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Self-induced collision risk analysis for large constellations

Hugh Lewis1,Jonas Radtke2,James Beck3,Benjamin Bastida Virgili4,Holger Krag4
University of Southampton1Technical University Braunschweig2Belstead Research Limited3ESA-ESOC Space Debris Office4

Document details

Publishing year2017 PublisherESA Space Debris Office Publishing typeConference Name of conference7th European Conference on Space Debris
Pagesn/a Volume
T. Flohrer, F. Schmitz


Large constellations of communications satellites in low Earth orbit (LEO) can provide considerable benefits due to the global coverage and low latency. However, they also represent a possible risk to other space users and to the long-term health of the space environment, due to the increase in associated space traffic and if appropriate debris mitigation measures are not implemented. A team comprising engineers from industry, academia and the European Space Agency have performed an assessment of the potential impact of small satellites and large constellations on the space debris environment. This assessment included: (1) a review of historical and proposed future small satellite activities and associated technologies; (2) a large number of long-term projections using three evolutionary codes; and (3) detailed analysis of the results of the first two activities, to understand the sensitivity of the debris environment to key satellite and constellation parameters. To ensure the reliability of the modelling approaches for this work – in particular the collision risk methods employed by the evolutionary codes – and to understand the interactions between satellites within constellations, a set of short-term, high temporal-resolution simulations were performed using the DAMAGE code. The results of this study are reported in this paper.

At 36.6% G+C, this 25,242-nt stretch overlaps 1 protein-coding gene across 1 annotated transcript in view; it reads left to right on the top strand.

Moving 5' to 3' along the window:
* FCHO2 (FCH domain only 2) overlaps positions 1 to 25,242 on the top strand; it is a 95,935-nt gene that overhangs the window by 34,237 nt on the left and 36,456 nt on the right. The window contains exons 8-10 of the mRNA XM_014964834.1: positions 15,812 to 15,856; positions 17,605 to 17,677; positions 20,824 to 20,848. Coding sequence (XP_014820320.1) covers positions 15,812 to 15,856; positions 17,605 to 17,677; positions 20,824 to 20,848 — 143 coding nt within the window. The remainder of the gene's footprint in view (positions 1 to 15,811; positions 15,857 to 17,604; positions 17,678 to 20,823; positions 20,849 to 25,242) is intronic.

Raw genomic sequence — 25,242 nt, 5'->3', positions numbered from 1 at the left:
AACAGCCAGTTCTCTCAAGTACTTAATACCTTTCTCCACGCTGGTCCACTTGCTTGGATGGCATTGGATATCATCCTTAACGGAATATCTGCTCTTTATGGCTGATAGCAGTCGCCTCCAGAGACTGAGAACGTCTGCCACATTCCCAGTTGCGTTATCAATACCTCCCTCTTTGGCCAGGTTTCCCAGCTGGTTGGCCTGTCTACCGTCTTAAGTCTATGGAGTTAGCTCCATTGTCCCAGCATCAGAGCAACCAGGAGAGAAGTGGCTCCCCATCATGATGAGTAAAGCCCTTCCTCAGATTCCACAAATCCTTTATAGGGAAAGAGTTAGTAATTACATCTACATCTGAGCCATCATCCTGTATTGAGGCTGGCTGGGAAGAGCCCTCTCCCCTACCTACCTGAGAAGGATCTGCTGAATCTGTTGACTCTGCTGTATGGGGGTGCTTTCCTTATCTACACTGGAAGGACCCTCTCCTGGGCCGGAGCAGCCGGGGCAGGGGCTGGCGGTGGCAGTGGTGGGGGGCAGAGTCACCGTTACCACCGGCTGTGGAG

The simulations made use of a synthetic constellation of 1080 satellites in 20 orbital planes inclined at 85 degrees. Only constellation traffic was included as the focus of the study was on the self-induced collision risk (i.e. within the constellation satellite population), which tends to drive the long-term environment evolution. In the simulation, the constellation build up took place from 1 January 2018 through 31 December 2020, with full operation from 1 January 2021. Satellite lifetimes were taken to be five years, with the first replenishment launches commencing on 1 January 2023. The high temporal resolution was obtained by switching from the default propagation time-step of five days to a new time-step of 10 seconds on 1 January 2025, by which point several thousand constellation satellites were on orbit, including those on eccentric disposal orbits and those that had failed. The projection then commenced from this time for one year. During this period, all close approaches less than approximately 17 km and involving any constellation object were recorded. In addition, the cube collision risk algorithm was used to identify close approaches at five-day intervals and under a variety of assumptions. These two datasets were then analysed and compared. The results thus provide an understanding of the conjunctions that can occur within large constellations, as well as an understanding of the consequences of sampling in time and space via the cube collision risk algorithm.